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From the Publisher"Lisa A. Kirschenbaum has written a complex, insightful book, a sophisticated account of the interdependent relationship between personal memories, official myths, and the monuments they created."
-Jonathan M. House, The Journal of Military History
"One of the most refreshing aspects to this interesting and heartfelt book is that the author has drawn on a comparative historiography of war and memory in the twentieth century...to think about her subject, as well as positioning it in the context of the Soviet cultural history."
-Elizabeth White, Canadian Slavic Papers
"With this book Kirschenbaum has created yet another monument to the epic siege of Leningrad."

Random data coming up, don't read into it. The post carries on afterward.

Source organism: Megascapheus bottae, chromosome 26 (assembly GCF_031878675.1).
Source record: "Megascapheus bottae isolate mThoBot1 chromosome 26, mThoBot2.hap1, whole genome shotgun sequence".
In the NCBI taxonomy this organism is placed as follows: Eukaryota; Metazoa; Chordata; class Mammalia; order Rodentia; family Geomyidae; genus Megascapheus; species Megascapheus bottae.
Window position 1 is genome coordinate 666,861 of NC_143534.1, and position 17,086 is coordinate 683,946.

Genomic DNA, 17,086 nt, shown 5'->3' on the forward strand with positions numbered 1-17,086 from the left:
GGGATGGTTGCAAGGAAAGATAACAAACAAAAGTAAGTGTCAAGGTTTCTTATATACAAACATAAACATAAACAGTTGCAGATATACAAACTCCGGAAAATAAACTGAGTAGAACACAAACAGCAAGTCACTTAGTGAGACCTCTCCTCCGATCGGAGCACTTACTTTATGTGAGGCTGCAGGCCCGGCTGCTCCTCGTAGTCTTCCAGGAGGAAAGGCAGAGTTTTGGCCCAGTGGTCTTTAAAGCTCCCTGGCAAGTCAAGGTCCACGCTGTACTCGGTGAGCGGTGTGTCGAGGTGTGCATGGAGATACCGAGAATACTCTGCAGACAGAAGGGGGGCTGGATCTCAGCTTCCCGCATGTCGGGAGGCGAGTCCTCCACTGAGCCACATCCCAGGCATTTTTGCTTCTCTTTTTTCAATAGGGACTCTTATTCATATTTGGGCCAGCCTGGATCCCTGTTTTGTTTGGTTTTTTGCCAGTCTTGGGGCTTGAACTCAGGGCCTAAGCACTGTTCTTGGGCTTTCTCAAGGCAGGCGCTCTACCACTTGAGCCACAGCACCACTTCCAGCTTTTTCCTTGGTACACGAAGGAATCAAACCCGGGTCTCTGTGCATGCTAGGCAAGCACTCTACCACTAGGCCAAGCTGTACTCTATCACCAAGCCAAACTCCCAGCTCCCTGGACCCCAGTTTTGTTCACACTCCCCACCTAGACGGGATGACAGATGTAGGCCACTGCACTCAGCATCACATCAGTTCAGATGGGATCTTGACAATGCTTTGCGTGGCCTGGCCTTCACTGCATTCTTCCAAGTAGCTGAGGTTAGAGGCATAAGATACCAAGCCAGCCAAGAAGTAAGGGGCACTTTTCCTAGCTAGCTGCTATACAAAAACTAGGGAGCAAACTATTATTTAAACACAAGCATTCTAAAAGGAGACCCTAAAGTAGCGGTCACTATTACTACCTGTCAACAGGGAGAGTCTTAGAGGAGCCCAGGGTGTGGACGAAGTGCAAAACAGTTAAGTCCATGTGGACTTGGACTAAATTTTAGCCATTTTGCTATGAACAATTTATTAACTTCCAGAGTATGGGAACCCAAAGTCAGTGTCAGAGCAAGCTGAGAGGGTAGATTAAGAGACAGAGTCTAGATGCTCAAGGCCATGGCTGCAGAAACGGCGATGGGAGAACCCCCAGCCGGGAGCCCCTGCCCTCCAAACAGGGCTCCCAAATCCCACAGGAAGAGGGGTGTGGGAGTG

-Cynthia Simmons, Boston College, American Historical Review
"This book is superb....This deeply researched, elegantly written volume is appropriate for advanced undergraduates and graduate students, as well as specialists on Russia, twentieth-century history, and the study of history and memory....This book is a signal contribution."
—Cathy A. Frierson, University of New Hampshire, The Historian
"Thanks to her clear reasoning and elegant style, theoretically founded but without too much jargon, the narrative is as exciting to read as any dramatized military history of Leningrad's defense." —Wim van Meurs, Radboud University Nijmegen: Canadian Journal of History